Suicide is not a new problem. Samson took his life so as to avenge his enemies in the process. Yet Samson made the list in Hebrews 11 of those “who had by faith obtained an excellent repute.” Saul too took his life rather than be tortured and killed by his enemies. Likewise his armor-bearer killed himself. Abimelech committed suicide because he assumed he was mortally wounded. He did not wish it said that he had been killed by a woman. Ahithophel committed suicide in a rather orderly fashion after his counsel had been rejected by Absalom.
In the New Testament, we find Judas Iscariot, overcome with guilt, taking his life. The very center of Christian faith is the One who said, “Greater love has no man than this, that a man lay down his life for his friends.” Christ permitted his own death so that he might abolish death and bring life to his followers.
The World Health Organization estimates that each day an average of at least 1,000 persons commit suicide. And a conservative estimate of the ratio of attempted suicide to achieved suicide is eight to one. Norway, Holland, Ireland, and Spain are countries with low suicide rates throughout the twentieth century. Switzerland, Austria, and Denmark have persistently high rates, while both Canada and the United States have consistently been in the middle range. Canada’s rate was 8.6 per 100,000 persons, in 1966. In recent years the rate in the United States has been 10 or 11 per 100,000. That is, about 25,000 Americans kill themselves annually. Suicide is the tenth most common cause of death for all Americans. It is in fourth place among teen-agers and second place among college students.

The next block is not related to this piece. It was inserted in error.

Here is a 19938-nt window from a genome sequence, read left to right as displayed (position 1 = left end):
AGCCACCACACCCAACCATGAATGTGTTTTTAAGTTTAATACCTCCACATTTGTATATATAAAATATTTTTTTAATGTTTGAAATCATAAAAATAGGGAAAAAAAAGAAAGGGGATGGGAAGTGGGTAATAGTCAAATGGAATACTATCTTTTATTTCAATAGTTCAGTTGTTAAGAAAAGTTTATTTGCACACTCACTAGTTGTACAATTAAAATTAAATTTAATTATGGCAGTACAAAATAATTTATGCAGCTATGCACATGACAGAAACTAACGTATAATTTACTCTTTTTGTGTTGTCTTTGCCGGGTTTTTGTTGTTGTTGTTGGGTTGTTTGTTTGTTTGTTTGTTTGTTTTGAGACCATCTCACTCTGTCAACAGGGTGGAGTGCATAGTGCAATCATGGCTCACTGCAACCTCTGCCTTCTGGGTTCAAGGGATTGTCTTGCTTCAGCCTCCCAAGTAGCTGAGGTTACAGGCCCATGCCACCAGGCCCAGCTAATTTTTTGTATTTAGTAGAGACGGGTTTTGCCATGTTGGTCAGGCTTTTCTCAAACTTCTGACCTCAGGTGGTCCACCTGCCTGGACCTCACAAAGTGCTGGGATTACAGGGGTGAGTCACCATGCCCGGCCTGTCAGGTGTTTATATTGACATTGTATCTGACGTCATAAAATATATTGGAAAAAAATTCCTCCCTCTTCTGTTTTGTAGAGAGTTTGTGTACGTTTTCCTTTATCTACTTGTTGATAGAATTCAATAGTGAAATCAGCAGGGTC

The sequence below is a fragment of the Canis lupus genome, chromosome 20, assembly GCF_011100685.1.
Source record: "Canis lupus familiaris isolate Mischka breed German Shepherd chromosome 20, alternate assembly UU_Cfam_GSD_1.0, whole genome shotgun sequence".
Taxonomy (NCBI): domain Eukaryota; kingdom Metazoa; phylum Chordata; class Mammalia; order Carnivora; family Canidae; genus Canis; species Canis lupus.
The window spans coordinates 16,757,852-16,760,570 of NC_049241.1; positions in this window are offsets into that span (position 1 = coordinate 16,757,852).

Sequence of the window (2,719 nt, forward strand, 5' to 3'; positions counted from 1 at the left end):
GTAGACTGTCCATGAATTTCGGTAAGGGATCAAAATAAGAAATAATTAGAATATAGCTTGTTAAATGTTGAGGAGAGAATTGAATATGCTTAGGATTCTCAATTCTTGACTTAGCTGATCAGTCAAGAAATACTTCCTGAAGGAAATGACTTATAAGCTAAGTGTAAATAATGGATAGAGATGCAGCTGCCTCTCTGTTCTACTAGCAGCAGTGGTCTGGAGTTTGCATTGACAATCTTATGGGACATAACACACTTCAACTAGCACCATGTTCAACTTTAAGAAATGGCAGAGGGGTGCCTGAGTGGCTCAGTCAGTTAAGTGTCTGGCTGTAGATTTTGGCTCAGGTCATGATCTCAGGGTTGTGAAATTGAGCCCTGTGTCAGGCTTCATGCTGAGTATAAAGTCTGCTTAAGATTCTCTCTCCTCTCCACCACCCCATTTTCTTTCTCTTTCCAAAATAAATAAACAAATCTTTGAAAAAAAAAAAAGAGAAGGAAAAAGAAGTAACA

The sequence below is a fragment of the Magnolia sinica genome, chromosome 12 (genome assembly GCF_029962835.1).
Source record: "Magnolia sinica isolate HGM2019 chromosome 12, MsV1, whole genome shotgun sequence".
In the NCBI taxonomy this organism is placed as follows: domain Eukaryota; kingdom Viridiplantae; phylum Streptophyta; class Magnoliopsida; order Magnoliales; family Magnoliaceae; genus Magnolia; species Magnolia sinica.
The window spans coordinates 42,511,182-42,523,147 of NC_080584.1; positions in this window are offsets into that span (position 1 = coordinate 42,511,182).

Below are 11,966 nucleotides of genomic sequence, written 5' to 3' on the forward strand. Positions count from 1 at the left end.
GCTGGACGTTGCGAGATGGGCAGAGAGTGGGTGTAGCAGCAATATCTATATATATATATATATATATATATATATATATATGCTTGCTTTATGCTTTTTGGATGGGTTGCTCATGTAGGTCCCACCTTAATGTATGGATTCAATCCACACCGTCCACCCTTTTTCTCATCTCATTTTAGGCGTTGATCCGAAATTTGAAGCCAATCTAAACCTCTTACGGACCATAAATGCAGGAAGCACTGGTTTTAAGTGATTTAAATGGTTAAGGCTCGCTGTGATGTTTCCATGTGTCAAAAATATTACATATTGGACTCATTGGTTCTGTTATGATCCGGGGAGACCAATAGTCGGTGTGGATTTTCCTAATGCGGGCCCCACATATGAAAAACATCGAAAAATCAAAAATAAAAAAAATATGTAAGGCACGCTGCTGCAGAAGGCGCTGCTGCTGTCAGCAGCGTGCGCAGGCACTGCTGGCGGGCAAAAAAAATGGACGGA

Factors that have shown a statistical correlation with a high rate of suicide include being divorced ...1
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